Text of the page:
Willow Biden joins long and varied line of White House pets
There have been a few ponies and many horses, including the very first pets to occupy the White House with President John Adams and first lady Abigail. Woodrow Wilson, according to Hager, had a not-so-nice Shropshire ram named Old Ike. According to a newspaper account in 1920, the purebred ram was forceful and strategic, often charging White House staff and police.
Welcome, Willow, to a long line of presidential pets.
President Joe Biden and first lady Jill Biden have added a green-eyed tabby from Pennsylvania to the White House family, the first feline tenant since President George W Bush's controversially named cat India. The 2-year-old Willow joins Commander, a recently acquired German shepherd puppy who follows two other German shepherds, Champ and Major. Champ died in June at age 13, while Major, a 3-year-old rescue, was sent off to a quieter life after behaving aggressively.
With Presidents James K. Polk and Donald Trump among the no-pets exceptions, animals have a long history in the White House. There have been a few ponies and many horses, including the very first pets to occupy the White House with President John Adams and first lady Abigail. They had horses named Cleopatra and Caesar, along with dogs Juno and Satan.
Caroline Kennedy, the daughter of John F. Kennedy, and her friends famously enjoyed riding her pony Macaroni on the South Lawn, along with another one named Tex, but Macaroni was usually stabled at the Kennedy family home in Virginia. The White House once had stables of its own used by many presidents, the last being Theodore Roosevelt. The Rough Rider and ex-ranch owner loved horses. Sons Quentin and Kermit once smuggled their pony Algonquin onto the second floor of the White House in an elevator to visit a sick sibling, said Andrew Hager, a presidential pet historian from the unofficial online Presidential Pet Museum.
The White House stables were damaged in a fire in 1864, killing several horses and ponies of Abraham Lincoln and his children. One account has a distraught Lincoln trying in vain to save son Tad's pet pony.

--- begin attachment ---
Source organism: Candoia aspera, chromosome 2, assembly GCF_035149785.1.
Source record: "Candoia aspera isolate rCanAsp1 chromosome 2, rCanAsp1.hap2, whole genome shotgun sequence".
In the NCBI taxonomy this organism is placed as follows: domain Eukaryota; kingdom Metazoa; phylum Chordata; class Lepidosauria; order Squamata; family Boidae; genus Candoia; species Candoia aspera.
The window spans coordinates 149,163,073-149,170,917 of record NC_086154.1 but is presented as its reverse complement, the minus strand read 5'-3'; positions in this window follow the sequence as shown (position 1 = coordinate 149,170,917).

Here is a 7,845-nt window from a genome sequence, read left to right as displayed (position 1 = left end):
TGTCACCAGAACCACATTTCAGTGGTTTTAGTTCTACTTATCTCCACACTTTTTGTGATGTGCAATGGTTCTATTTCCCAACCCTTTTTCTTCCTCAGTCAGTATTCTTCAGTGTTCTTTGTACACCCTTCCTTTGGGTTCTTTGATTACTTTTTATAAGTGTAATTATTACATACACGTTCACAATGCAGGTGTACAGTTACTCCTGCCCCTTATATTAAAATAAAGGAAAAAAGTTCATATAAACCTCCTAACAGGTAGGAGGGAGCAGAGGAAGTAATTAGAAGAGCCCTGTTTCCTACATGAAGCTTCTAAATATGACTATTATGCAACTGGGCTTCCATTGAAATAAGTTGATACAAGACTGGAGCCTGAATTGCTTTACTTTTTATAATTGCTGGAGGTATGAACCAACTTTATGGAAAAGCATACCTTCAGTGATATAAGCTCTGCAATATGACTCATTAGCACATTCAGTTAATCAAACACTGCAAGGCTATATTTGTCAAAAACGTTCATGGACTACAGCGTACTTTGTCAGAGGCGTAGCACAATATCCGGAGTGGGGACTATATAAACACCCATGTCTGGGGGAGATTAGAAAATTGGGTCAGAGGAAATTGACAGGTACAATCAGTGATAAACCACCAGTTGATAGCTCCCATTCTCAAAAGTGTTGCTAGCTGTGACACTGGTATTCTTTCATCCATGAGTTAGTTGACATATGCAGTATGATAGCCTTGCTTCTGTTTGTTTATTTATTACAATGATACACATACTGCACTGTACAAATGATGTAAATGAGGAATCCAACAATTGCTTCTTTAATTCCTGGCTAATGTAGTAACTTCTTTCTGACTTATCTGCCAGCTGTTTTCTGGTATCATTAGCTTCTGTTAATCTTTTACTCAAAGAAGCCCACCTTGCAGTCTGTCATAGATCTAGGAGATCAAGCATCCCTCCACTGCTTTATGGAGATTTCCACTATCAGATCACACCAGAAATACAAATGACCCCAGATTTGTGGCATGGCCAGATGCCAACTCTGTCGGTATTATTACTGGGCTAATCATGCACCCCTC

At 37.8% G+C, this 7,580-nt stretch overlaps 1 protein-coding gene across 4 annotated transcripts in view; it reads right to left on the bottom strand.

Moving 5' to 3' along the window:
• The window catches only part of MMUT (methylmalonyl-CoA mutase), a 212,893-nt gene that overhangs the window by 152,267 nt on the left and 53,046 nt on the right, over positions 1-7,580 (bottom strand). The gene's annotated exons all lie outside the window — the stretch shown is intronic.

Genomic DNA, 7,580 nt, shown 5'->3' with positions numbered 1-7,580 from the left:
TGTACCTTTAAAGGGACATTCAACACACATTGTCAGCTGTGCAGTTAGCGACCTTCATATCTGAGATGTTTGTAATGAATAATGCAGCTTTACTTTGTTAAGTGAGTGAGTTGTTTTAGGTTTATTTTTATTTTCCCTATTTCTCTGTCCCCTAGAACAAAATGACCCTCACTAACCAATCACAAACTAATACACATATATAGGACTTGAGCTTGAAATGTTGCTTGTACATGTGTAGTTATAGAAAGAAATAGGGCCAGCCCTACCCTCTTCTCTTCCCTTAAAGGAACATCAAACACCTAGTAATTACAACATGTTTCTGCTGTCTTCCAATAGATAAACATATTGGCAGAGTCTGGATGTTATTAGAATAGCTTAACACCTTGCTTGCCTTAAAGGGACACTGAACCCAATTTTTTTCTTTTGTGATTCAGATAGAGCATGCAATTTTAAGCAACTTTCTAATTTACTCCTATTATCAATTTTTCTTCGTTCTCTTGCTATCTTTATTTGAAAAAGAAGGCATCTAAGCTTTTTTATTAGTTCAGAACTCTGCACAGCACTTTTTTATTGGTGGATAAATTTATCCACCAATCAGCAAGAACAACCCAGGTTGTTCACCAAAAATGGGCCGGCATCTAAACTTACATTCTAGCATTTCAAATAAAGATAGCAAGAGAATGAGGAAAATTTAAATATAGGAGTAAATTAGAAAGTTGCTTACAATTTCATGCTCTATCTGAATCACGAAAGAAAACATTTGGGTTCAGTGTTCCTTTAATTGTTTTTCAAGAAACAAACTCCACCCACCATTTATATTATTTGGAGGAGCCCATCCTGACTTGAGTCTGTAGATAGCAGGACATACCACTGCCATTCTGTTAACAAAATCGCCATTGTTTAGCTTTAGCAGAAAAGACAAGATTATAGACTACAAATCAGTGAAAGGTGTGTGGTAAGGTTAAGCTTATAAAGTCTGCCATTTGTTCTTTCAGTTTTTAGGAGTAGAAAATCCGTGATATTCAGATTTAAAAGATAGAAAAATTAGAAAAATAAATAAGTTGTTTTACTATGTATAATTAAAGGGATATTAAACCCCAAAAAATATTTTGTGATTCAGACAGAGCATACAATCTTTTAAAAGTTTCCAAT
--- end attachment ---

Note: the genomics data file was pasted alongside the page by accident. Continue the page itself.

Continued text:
“There's a story that he would feed one of his cats from the plates in the White House dining room, then his wife objected and he said something like, 'Well, if these plates were good enough for James Buchanan, they're good enough for the cat,''' he said.
Caroline Kennedy briefly had a cat, Tom Kitten (aka Tom Terrific) but he made her allergy-prone dad sneeze and was sent off to live with a staffer. The media was invited to take photos of Tom Kitten upon his arrival in 1961. He lasted only a few weeks at the White House.
Among President John Tyler's pets were a pair of “gentle giant” Irish wolfhounds. He gave them to his second wife, Julia, as a gift. Theodore Roosevelt, an avid animal lover, had a pack of dogs, snakes, guinea pigs and, by one account, a one-legged rooster.
Franklin Roosevelt had several pets but his favorite was a dog named Fala, named for a family ancestor. (Fala's full name: Murray the Outlaw of Falahill.) He was often seen at the 32nd president's side, until Roosevelt's death in 1945. Given to the Roosevelts by a cousin, the Scottish terrier outlived him by seven years and was buried nearby.
Perhaps the most famous of dogs was Checkers, though he had his coming out before Richard Nixon became president. As Dwight Eisenhower's vice presidential running mate in 1952, Nixon vowed to keep the cocker spaniel given to his family by a Texas supporter amid allegations he misused campaign contributions.
“So I like to consider them pets but, you know, that's kind of an open question,” Hager said.
Other presidents kept unusual animals.
“He was really excited, but it bit him so he wasn't happy about that,” Hager said.
A special guest at the 1927 White House Easter Egg Roll? First lady Grace Coolidge's beloved pet raccoon. Woodrow Wilson, according to Hager, had a not-so-nice Shropshire ram named Old Ike. According to a newspaper account in 1920, the purebred ram was “forceful and strategic,” often charging White House staff and police. Wilson, the 28th president, eventually banished Old Ike from the White House to Maryland. Old Ike had a habit of chewing tobacco. Cigars, to be exact. He'd feast on discarded cigar butts. According to the ram's obituary in the Spartanburg (S.C.) Herald in 1927, Old Ike's caretaker gave him one final chew in his old age, and ''he dropped off peacefully munching it.” The ram led a herd of sheep that kept the grounds trimmed up in a show by Wilson to tighten his belt and free the White House gardeners to join the first world war effort. Although many other presidents had farm animals, Wilson auctioned off the flock's fleece in 1919. Combined, the auction earned USD 58,823 for the Red Cross, a huge sum at the time. “Thankfully, we don't have to pay that much for a sweater,” Hager said.
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